Introduction to United States
Undergraduate: Level 4
Thursday 08 October 2020
Friday 18 December 2020
08 June 2020
Requisites for this module
BA T700 American Studies (United States),
BA T702 American Studies (United States) (UK Study),
BA T708 American Studies (United States) (Including Year Abroad),
BA T710 American Studies (United States) (Including Foundation Year and Year Abroad),
BA T712 American Studies (United States) (UK Study) (Including Placement Year),
BA T770 American Studies (United States) (including Placement Year),
BA MT26 Criminology and American Studies (UK Study),
BA MT27 Criminology and American Studies (Including Year Abroad),
BA MT28 Criminology and American Studies (Including Foundation Year and Year Abroad),
BA MT2R Criminology and American Studies,
BA MT3R Criminology and American Studies (Including Placement Year),
BA MT62 Criminology and American Studies (UK Study) (Including Placement Year)
This course is designed to explore the structures and dynamics of American government, providing a broad introduction into the history, ideas, and institutions that shape contemporary politics in the United States.
We will focus on three major areas: foundations of Democracy and the American system, American political institutions, and the role informal political institutions and actors in shaping American politics (e.g., interests groups and parties, political participation). Our analysis will draw on documents from America's formative period and on insights from modern political science, law experts, and journalists, allowing us to examine important political phenomena from a variety of perspectives. Throughout the course we will visit the often conflicting values of order, liberty, and equality.
Ultimately, the goal of this course is to help each member of the class arrive at a deeper, more comprehensive understanding of the forces that shape American government and politics. Upon completion of this course that students will not only have a solid understanding of the institutions and processes of American government and politics, but an appreciation of the important role that we, the people, play in maintaining modern democratic institutions. Along these lines, the course is designed with the follow aims in mind:
a) To provide students with a basic introduction to the American political system and explain how the American citizens interacting with institutional rules and norms to create policy outcomes;
b) To provide students with an understanding of how the American political system has evolved over time;
c) To encourage students to absorb information about U.S. Politics through an informed and analytic lens.
To achieve the module aims, by the end of the module the students will:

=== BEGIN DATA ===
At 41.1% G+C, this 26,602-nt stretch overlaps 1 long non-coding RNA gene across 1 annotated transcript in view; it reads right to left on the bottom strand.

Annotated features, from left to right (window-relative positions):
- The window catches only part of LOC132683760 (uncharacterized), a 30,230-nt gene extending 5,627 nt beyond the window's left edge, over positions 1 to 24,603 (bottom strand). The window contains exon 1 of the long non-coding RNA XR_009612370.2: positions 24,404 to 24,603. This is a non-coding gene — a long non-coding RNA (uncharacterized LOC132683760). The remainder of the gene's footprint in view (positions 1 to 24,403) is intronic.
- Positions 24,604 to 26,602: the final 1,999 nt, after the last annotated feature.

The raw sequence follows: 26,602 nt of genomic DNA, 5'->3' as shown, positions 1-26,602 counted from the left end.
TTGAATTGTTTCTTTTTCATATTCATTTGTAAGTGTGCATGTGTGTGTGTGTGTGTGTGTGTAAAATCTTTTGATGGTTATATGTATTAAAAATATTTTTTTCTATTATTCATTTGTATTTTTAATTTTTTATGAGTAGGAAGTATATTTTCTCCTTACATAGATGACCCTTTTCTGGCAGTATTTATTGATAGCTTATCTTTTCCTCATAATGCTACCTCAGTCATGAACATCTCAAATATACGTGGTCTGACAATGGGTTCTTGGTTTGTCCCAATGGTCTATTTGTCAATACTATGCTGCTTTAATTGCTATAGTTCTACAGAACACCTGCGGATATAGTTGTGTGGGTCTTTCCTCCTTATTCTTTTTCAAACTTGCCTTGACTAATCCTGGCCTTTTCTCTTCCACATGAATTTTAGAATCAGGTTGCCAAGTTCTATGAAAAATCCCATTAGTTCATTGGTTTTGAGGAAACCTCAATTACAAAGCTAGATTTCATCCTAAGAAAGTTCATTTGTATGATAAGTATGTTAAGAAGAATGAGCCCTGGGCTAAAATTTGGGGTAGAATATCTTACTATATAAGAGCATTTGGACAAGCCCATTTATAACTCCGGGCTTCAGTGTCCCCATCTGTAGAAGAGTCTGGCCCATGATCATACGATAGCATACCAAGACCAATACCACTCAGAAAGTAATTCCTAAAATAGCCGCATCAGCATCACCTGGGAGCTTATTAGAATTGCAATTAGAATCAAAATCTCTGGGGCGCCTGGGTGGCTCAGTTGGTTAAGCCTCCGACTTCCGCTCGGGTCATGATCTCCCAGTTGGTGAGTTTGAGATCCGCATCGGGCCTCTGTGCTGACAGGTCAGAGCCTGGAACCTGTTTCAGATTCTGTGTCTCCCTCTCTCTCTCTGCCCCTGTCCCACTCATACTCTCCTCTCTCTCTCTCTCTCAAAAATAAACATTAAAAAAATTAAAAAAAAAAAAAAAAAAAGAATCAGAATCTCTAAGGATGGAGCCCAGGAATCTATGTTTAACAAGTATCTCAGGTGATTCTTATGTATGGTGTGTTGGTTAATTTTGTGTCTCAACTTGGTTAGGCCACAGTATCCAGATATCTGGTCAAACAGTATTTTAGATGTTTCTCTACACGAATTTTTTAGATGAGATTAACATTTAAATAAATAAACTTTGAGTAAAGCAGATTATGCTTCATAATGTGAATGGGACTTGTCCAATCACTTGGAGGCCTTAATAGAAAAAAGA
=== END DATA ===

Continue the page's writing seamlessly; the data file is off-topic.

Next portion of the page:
1. have a basic knowledge of the structure of the political system and its institutions;
2. have knowledge of how those institutions interact and work together;
3. understand the link between society and government;
4. have some understanding of how public-policy outcomes are reached.
Compulsory for 1st Yr BA American (United States) Studies.
One weekly pre-recorded lecture and one weekly interactive lecture
- Janda, Kenneth; Berry, Jeffrey M.; Goldman, Jerry; Schildkraut, Deborah J.; Manna, Paul. (2018) The challenge of democracy: American government in global politics, Boston, Massachusetts: Cengage Learning.
- Levinson, Sanford. (2006) 'The Ratification Referendum: Sending the Constitution to a New Convention for Repair', in Our undemocratic constitution: where the constitution goes wrong (and how we the people can correct it), Oxford: Oxford University Press.
- (November 3rd, 2018) 'Are the Democrats a serious threat to Donald Trump, or not?', in The Economist, Chesterfield, VA.
- Antonin Scalia. (March 14, 2005) Constitutional Interpretation the Old Fashioned Way.
- Breyer, Stephen. (2002) 'Our Democratic Constitution', in New York University Law Review. vol. 77 (2) , pp.245-272
The above list is indicative of the essential reading for the course. The library makes provision for all reading list items, with digital provision where possible, and these resources are shared between students. Further reading can be obtained from this module's reading list.
Assessment items, weightings and deadlines
|Coursework / exam
Module supervisor and teaching staff
Prof Lawrence Ezrow, email: firstname.lastname@example.org.
Professor Lawrence Ezrow
Prof L Ezrow email@example.com
Module Administrator: Nicola Rowley, firstname.lastname@example.org
No external examiner information available for this module.
Available via Moodle
Of 59 hours, 54 (91.5%) hours available to students:
5 hours not recorded due to service coverage or fault;
0 hours not recorded due to opt-out by lecturer(s).
* Please note: due to differing publication schedules, items marked with an asterisk (*) base their information upon the previous academic year.
Disclaimer: The University makes every effort to ensure that this information on its Module Directory is accurate and up-to-date. Exceptionally it can
be necessary to make changes, for example to programmes, modules, facilities or fees. Examples of such reasons might include a change of law or regulatory requirements,
industrial action, lack of demand, departure of key personnel, change in government policy, or withdrawal/reduction of funding. Changes to modules may for example consist
of variations to the content and method of delivery or assessment of modules and other services, to discontinue modules and other services and to merge or combine modules.
The University will endeavour to keep such changes to a minimum, and will also keep students informed appropriately by updating our programme specifications and module directory.
The full Procedures, Rules and Regulations of the University governing how it operates are set out in the Charter, Statutes and Ordinances and in the University Regulations, Policy and Procedures.